"He will have to tread very carefully with that file," says retired colonel Alain Pellerin from the Conference of Defence Associations, an advocacy group for Canada's defence industry.

But Pellerin does see a role for Lawson in the sell job.

"Once [the government has] a plan, they need to have somebody in place to explain it, not just from the air force but from a chief of defence who has other responsibilities to manage."

Philippe Lagassé, from the school of Public and International Affairs at the University of Ottawa, thinks much will turn on whether the air force is asked to revise its earlier statement of requirements for the replacement fighter jets.

If it does, Lawson may find himself in a position of having to defend his team's needs without causing too much political fuss.

"He needs to help reassure the government that the CDS can help in this," Lagassé says.
Procurement reform

The F-35 may be its poster child, but military procurement generally has become a major headache for the Harper government, leading to a rare outburst of public frustration from Public Works Minister Rona Ambrose earlier this year.

From trucks to supply ships to search and rescue planes, the management of major purchases for the military has been fraught with delays and cost concerns.

As budget constraints kick in, the affordability of the military's plans can be called into question, leading to tough choices at Lawson's desk about who should be asked to sacrifice what requirements and for how long.

On top of all the things the military wants to purchase in the short and medium term, there are also the things it has to put off and make do with in the meantime, like its troubled aging submarine fleet.

"The traditional CDS mentality is just to wait for better days," says Lagassé, "but that's not a realistic option."
The 'Leslie Report'

Former Lt.-Gen. Andrew Leslie, the man once thought to be a top contender for CDS, reported back to MacKay a year ago with his prescription for "transformation" in the Canadian Forces. It called for dramatic cuts to the bureaucratic side of the military's operations so the people on the frontlines have the support and equipment they need.

That report has not yet been implemented, and Leslie was not picked for the top job. But the government still has to consider what to do with his recommendations.

The defence department is also redrafting its $490 billion "Canada First Defence Strategy" to bring the department's plans in line with the government's greater budgetary goals.

Cuts to the department's civillian work force were among the bigger line items in the 2012 budget. It was the second consecutive budget cut for defence, which until then had seen its resources double since the Conservatives took office.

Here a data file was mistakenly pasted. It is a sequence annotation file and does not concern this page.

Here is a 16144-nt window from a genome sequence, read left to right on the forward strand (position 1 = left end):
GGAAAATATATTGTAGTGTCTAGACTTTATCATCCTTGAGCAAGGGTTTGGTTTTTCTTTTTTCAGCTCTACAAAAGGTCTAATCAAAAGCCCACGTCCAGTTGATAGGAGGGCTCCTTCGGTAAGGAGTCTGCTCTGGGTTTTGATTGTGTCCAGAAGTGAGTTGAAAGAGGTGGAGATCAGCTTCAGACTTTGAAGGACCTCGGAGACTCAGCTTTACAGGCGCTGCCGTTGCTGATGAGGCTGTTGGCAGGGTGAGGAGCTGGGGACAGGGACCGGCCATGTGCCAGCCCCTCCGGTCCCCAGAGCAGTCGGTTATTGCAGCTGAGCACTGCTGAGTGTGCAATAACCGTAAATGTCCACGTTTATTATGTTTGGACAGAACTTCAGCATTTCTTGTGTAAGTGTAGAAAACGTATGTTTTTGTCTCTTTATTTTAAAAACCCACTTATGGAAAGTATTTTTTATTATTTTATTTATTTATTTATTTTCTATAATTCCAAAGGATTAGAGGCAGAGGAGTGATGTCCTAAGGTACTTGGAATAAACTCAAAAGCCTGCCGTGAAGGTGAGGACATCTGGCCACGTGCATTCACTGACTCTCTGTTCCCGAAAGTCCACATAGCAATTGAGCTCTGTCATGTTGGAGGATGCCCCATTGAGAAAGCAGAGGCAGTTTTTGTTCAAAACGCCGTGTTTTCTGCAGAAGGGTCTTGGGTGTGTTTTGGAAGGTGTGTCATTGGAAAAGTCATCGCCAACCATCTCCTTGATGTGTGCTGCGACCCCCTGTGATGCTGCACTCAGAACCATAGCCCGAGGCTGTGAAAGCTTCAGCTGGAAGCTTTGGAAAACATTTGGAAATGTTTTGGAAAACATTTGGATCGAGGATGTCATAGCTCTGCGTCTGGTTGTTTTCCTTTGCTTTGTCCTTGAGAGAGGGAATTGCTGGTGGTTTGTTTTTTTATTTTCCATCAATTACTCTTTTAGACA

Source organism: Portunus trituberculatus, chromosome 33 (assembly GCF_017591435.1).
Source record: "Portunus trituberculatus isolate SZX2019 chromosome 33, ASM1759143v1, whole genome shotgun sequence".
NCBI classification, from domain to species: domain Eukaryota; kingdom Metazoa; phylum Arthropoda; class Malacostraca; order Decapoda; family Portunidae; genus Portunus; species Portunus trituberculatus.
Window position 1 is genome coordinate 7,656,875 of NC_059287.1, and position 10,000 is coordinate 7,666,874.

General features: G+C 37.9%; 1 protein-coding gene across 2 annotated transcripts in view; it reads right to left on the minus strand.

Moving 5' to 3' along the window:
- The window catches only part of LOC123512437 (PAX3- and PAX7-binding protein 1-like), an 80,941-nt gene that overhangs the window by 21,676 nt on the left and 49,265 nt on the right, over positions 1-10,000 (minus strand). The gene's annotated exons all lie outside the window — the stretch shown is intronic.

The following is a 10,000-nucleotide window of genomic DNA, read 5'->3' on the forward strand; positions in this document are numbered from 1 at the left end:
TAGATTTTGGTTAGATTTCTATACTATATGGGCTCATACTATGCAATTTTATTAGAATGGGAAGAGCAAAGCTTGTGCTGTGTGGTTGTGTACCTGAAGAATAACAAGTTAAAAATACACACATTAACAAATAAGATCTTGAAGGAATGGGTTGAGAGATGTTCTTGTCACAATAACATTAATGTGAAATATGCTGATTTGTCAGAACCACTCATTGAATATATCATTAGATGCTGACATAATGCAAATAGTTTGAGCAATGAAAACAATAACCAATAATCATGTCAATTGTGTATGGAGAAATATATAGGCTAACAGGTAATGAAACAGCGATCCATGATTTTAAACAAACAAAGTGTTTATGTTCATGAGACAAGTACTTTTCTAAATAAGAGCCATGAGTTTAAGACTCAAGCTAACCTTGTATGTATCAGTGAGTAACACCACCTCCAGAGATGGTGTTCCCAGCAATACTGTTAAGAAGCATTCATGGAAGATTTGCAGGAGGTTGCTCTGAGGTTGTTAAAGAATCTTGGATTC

"The ambition is enormous, the means are modest," Lagassé says.

In expressing confidence in Lawson's leadership, MacKay said his government's goals would "continue to be achieved."

"At end of day the main prerequisite for the chief of defence staff is that the prime minister has to be comfortable with whoever he will select," Pellerin says.
Life after Afghanistan

From Prime Minister Stephen Harper on down, there's every indication that "out means out" in Afghanistan after 2014.

How will Canada use its military down the road?

Key allies such as the United States are "rebalancing," shifting attention and resources away from Europe and NATO and toward emerging concerns in the Asia-Pacific region and the Middle East.

Supporting allies with concerns about China and managing new threats from Iran require new expertise, different equipment and new bases for staging potential operations.

Compared to other presumptive CDS candidates, Lawson has less mission command experience. When asked Monday, MacKay said the 37-year veteran has a "wealth of experience" and relevant leadership positions on his resumé.

But a lack of command experience may not matter that much for the immediate road ahead, which may not be focused on large combat missions abroad.

"We may be back to a period where we aren’t 'commanding' anything, but merely 'running things,'" Nossal says.
Recruitment, retention, retirement

Lawson's predecessors were held in high regard among the rank and file because they were perceived to be fighters on behalf of their troops. When asked about his priorities on Monday, Lawson included looking after wounded soldiers on his list.

If Lawson presides over a period of fewer missions it could mean greater uncertainty for his rank and file. Where past generals struggled to recruit in sufficient numbers to meet high operational demands in Afghanistan, Lawson may have retention challenges if a lack of missions means the military's top talent moves on.

Having taken credit for restoring Canada's military to a place of pride, it's unlikely the Harper government would then preside over a significant downsizing. But Lawson's tenure may resemble a holding pattern, particularly if the economy worsens rather than improves.